The great wave

On Hito Steyerl, James Bridle and Tumblr

By Mark Sladen

“I am liquidity incorporated… the rainbow… torrent… cloud.” So says a computer-generated voiceover in Hito Steyerl’s Liquidity Inc. (2014). This 30-minute video explores catastrophic fluidity, drawing parallels between financial storms and weather systems. And the presiding image is a dazzling animated GIF of Hokusai’s The Great Wave (c. 1831), flashing on a wall of Tumblr blogs.

Tumblr is a fascinating phenomenon, and the Berlin-based Steyerl is one of many artists to have been attracted to it. It is a microblogging and social-media service, and allows users to create personalised websites via a collage of photos, videos, music files and textual snippets. Tumblr, like other social-media platforms, is predicated on ‘sharing’ and ‘liking’, and is responsible for a vortex of visual memes. Steyerl’s videowork employs imagery that is recognisably a product of this amateur digital culture, including detourned movie clips, corporate graphics and CGI animations. And as Brian Kuan Wood has said, her films employ the digital image as a means of entry to ‘a world in which a politics of dazzle manifests as collective desire’.

If Steyerl’s Liquidity Inc. uses Tumblr as a symbol of the popular culture of digital distraction, other artists have chosen to make projects employing the platform itself. One such is the English artist and writer James Bridle, who established a Tumblr blog as the central element of a research project entitled the New Aesthetic. The blog started out as a place to document a trend that Bridle had noticed: pixels and other visual systems originating in the digital world being employed as motifs in the real one. Gradually it widened its focus to feature such things as visualisations by satellites and surveillance devices; antiscanning camouflage; information graphics; visual glitches and corruptions; and street art employing computer-related imagery.

Although the title of the New Aesthetic is something of a misnomer, as the site does not set out to present a unified aesthetic, it is indeed as a record of visualisations that Bridle’s blog has power. The project was founded in 2011 and achieved a higher profile when it was covered the next year by a number of tech bloggers and media theorists. And while there might be large theoretical holes in the web of material being presented, the project nevertheless has great distinctiveness in its marriage of visual material and platform. As Bridle says, the New Aesthetic ‘is an attempt to “write” critically about the network in the vernacular of the network itself’, in a social-media environment with its language of reblogs, likes and comments.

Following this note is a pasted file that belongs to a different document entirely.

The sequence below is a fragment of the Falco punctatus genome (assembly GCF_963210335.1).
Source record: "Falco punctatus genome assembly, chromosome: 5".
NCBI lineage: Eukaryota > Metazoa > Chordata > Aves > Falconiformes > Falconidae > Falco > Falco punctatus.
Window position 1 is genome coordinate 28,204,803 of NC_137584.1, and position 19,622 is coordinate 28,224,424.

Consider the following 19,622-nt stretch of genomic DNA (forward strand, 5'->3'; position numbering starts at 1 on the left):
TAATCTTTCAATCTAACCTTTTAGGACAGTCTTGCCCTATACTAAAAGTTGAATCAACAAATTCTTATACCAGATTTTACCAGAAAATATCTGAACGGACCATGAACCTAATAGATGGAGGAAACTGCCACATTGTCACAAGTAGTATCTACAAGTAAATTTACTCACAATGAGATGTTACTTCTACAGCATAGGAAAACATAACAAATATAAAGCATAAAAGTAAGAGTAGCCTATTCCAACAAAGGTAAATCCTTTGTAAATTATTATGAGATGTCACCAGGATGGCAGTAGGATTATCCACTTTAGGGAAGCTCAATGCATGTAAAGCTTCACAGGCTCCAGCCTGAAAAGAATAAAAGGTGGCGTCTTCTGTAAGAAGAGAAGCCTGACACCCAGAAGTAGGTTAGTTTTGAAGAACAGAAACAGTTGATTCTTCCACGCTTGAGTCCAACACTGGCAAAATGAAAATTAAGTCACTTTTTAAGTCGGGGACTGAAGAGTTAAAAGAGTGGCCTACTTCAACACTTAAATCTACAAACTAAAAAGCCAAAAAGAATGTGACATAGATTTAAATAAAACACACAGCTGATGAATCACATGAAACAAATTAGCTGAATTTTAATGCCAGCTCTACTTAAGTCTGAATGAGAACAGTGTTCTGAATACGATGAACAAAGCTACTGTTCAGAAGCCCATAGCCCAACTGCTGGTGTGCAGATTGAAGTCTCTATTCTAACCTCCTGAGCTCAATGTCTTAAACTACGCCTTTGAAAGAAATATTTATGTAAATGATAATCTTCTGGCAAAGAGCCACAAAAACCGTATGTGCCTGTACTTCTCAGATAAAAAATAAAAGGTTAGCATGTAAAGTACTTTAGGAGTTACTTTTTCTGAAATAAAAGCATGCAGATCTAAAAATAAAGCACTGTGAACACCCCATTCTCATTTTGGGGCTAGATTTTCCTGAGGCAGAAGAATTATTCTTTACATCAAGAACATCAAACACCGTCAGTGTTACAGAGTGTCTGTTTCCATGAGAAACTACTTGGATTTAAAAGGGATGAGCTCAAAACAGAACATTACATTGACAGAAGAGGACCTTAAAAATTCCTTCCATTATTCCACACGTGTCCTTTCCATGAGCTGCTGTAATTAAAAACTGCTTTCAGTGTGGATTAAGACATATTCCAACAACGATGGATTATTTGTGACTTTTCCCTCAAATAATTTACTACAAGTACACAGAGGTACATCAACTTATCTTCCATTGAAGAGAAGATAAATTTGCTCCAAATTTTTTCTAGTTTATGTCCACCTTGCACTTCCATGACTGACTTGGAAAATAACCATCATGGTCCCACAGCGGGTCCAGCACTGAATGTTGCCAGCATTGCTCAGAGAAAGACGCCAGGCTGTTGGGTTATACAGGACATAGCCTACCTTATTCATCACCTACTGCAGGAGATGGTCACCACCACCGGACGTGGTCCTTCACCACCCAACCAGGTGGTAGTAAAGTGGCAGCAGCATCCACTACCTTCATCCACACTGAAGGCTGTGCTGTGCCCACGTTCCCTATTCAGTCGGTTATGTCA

If both Steyerl and Bridle attempt to establish some critical distance between their projects and the dynamics of social media, the same cannot be said of the Jogging. This art collective – founded in 2009 by the American artists Brad Troemel and Lauren Christiansen – is another project that manifests principally through Tumblr. The first version of their blog was created in 2009, out of a frustration with a conventional artmaking path: make a show; document it; post documentation to social media and watch it disappear. Instead Troemel and Christiansen decided to experiment with images that were ‘born digital’, and the site really started to flourish – and to attract an audience beyond the artworld – when they began to image-dump in quantity.

The Jogging’s Tumblr is used to showcase images drawn from regular participants as well as from open submission: including representations of physical artworks or events; films and photos found online; images that have been digitally manipulated. The subjects of the posts include a mix of Internet obsessions: celebrity, porn and drugs; conspiracy theories; animals doing peculiar things; fast food in its more abject aspects; redrawn corporate logos; references to the web and social media itself; surrealist objects and art jokes. One recent post features a photo of a boy posing as the goat in a remake of Robert Rauschenberg’s Monogram (1955–9); another image shows a gravestone carved with a smiley face (this post received 5,000 ‘notes’ in a month).

According to Troemel and Christiansen, ‘Dematerialization is not an oppressive suffocation of art but a possibility for art to flourish in disparate and progressive discourses. The web offers infinite room for expansion and participation unlimited by the more severe constraints of space and finance.’ While this may sound laudable, one can’t help but ask if much art is left once a project folds itself so successfully into socialmedia culture. Or perhaps we should simply take the Jogging as satire, a hyperbolic response to the new ‘speed’ of information and personal expression, and to the great wave of sharing and liking.

This article originally appeared in the Spring/Summer 2014 issue of ArtReview Asia.